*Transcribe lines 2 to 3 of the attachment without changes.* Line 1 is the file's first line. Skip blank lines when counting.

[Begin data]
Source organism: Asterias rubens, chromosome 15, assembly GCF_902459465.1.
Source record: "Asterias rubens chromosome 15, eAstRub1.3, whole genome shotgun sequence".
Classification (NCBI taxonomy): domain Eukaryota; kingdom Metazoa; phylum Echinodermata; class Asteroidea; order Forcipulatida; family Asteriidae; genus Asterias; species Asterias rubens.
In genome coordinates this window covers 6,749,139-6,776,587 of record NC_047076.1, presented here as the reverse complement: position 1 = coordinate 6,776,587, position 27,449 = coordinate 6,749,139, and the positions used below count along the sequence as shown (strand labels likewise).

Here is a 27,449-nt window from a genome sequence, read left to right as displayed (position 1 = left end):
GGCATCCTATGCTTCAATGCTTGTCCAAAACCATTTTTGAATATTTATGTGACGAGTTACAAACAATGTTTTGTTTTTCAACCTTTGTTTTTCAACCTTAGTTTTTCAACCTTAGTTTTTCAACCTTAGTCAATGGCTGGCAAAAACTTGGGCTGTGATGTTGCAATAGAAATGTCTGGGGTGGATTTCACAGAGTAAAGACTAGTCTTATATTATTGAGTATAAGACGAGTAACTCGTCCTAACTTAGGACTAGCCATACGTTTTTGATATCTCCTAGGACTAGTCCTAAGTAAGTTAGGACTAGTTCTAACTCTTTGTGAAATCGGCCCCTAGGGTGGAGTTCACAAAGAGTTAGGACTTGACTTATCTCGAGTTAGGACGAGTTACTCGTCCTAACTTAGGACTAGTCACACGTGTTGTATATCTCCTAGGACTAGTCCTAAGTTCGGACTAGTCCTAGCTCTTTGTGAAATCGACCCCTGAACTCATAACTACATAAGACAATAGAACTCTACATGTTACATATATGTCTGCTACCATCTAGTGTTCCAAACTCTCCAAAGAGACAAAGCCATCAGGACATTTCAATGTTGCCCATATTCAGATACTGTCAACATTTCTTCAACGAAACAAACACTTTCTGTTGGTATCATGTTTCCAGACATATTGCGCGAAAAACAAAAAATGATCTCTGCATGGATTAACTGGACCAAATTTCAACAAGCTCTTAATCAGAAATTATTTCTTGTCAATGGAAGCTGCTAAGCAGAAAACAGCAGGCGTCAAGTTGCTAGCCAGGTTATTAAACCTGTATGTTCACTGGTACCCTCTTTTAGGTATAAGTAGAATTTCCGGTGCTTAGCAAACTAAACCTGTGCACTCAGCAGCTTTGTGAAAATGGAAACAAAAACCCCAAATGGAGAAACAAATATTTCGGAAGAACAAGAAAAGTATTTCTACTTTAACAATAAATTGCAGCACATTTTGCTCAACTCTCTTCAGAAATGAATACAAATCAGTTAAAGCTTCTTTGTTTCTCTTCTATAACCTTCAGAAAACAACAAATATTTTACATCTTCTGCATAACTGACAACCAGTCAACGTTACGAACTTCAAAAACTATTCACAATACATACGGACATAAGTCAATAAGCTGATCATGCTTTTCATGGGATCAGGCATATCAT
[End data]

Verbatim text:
Source record: "Asterias rubens chromosome 15, eAstRub1.3, whole genome shotgun sequence".
Classification (NCBI taxonomy): domain Eukaryota; kingdom Metazoa; phylum Echinodermata; class Asteroidea; order Forcipulatida; family Asteriidae; genus Asterias; species Asterias rubens.